I’m really attached to this feeling of separation and that it grows as my children get older (or rather, my fear of separation grows). Their baby teeth start to develop in utero from 6 weeks or something crazy like that. Before I even realised I was pregnant these teeth ‘buds’ were inside of me, growing. After they were born I could feel the teeth bulging beneath the gums and trace their outline with my finger before they cut through and cost us full nights of sleep.

And though the process of losing a milktooth is painless and exciting (for my children certainly), I felt my stomach lurch the first time my oldest lost a tooth, to see the blood and the hole it left behind, that hole felt like it symbolised something.  As time has gone on I’ve felt less sentimental over this and instead really enjoyed the excitement and anticipation that the children feel as each day of wobbling brings the promise of a gap/a lost tooth. I remember as a child that clicky back and forth feeling, when you could feel that sharp side and almost force your tongue into the tiny gap of the wobbly tooth, the bloody gum taste and the rawness in the hole it left behind.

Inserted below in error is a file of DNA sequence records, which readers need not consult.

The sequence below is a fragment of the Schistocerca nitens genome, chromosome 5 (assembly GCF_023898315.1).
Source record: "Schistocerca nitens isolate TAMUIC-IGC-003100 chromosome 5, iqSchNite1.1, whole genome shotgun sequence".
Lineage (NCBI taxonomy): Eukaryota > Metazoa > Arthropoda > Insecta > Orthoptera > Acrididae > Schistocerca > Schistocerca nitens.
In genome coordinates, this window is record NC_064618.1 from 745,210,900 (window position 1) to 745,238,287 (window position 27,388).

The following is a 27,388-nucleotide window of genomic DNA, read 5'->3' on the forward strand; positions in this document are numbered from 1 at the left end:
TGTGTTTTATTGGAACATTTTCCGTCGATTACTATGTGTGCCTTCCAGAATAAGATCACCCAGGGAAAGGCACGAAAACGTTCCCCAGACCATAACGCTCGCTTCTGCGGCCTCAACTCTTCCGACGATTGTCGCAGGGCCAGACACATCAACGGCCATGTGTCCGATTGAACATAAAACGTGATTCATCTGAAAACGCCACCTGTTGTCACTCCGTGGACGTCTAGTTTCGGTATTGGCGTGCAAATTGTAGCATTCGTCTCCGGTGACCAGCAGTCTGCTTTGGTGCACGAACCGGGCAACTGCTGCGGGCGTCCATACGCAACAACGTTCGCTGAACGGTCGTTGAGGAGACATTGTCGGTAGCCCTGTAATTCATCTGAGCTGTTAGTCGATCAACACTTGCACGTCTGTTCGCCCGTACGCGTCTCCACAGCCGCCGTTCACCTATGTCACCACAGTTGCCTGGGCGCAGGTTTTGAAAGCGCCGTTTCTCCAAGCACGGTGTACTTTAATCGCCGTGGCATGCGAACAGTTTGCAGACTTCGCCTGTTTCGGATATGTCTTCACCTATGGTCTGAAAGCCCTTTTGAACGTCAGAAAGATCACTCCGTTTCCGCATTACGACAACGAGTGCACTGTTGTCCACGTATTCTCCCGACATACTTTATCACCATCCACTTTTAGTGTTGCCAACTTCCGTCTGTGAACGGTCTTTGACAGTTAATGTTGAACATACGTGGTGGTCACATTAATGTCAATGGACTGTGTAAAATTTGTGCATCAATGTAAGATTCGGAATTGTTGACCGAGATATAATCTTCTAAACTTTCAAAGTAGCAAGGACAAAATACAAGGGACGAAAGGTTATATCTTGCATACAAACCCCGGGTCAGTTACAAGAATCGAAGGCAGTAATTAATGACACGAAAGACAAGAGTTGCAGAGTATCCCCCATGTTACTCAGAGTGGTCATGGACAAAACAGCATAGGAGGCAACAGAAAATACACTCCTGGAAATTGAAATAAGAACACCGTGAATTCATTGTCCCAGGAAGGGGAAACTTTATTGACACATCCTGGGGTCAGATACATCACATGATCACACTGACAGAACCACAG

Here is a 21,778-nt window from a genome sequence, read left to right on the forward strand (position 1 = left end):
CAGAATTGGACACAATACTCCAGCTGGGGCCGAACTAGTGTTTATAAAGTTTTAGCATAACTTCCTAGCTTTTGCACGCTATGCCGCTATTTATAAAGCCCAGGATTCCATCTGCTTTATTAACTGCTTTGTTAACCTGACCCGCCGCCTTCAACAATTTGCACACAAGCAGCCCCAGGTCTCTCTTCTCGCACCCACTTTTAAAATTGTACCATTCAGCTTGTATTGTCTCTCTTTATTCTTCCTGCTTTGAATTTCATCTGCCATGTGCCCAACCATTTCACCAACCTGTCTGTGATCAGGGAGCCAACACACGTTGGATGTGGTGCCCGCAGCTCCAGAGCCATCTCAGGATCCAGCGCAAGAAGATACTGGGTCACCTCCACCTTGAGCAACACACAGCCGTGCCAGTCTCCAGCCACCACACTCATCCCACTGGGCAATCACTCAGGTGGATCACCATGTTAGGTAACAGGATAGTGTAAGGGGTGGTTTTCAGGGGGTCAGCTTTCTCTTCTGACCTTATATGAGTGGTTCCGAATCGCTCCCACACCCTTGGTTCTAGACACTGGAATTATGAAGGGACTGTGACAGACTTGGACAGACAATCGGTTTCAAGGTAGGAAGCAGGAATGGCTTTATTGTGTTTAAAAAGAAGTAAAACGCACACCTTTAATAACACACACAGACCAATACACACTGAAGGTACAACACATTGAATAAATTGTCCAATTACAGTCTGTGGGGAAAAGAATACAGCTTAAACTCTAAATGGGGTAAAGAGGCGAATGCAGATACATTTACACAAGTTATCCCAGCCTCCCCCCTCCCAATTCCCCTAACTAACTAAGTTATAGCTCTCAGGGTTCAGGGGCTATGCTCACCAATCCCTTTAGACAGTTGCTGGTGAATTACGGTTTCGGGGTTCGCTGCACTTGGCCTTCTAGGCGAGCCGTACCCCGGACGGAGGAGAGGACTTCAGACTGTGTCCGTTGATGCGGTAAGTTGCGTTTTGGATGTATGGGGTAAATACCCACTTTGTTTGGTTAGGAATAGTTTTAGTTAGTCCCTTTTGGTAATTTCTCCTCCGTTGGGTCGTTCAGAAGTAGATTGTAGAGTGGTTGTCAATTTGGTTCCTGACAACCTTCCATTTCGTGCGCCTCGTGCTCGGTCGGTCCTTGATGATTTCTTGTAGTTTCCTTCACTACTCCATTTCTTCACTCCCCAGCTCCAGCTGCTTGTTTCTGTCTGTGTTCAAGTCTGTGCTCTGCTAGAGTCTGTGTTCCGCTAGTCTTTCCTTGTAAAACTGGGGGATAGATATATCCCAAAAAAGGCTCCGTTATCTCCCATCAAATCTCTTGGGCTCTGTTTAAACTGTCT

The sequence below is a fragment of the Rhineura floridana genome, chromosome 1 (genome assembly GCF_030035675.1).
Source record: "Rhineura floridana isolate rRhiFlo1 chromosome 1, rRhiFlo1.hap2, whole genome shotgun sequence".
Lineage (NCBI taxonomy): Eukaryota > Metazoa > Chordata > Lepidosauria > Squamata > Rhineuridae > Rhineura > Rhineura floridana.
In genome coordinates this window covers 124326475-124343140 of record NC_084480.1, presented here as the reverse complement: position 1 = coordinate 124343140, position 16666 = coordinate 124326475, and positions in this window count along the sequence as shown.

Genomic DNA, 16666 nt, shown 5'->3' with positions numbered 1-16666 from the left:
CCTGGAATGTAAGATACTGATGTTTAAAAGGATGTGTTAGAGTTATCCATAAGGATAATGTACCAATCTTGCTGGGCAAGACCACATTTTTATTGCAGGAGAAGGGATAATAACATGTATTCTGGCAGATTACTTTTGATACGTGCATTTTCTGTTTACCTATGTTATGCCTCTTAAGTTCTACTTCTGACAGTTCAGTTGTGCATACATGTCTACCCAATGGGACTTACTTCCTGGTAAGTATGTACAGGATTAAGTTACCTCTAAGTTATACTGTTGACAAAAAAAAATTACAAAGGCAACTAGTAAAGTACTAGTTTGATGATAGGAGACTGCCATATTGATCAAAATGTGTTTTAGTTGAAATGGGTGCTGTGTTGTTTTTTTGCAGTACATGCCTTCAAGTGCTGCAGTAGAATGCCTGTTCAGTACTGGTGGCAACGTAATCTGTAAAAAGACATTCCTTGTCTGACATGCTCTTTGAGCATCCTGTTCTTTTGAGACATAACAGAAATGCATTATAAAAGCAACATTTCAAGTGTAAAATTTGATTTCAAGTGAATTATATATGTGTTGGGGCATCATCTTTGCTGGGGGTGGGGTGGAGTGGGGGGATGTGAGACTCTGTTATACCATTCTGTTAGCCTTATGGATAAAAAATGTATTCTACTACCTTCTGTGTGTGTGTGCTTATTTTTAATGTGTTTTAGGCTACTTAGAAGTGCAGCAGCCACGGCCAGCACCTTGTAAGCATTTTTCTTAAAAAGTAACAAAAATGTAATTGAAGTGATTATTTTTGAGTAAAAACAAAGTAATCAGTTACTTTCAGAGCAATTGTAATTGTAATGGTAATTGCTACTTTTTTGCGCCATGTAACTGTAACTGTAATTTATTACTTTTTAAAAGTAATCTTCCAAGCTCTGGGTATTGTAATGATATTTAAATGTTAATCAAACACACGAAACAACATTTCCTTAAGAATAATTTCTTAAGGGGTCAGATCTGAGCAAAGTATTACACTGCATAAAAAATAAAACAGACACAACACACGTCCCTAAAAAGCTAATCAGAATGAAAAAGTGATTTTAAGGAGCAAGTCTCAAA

(once a month portrait project) 1

On New Years Eve I was adamant that I’d photograph our children once a month through 2017, I’ve missed two months already but instead of being a puritan and writing it off until next January, I’m coming in from now.

I went to see the Gee Vaucher introspective at the start of this year and watched a film she’d made called ‘Angel’. It focussed on a girl who was about to start the move from primary education to secondary, the want to catch her face and all it’s micro expressions before it became affected by it’s surroundings and started to ‘grow up’. Our oldest (my step daughter) started secondary school last year and the change in her face is already vast. My son will start after this summer and I want to track him, like I wish I’d tracked her.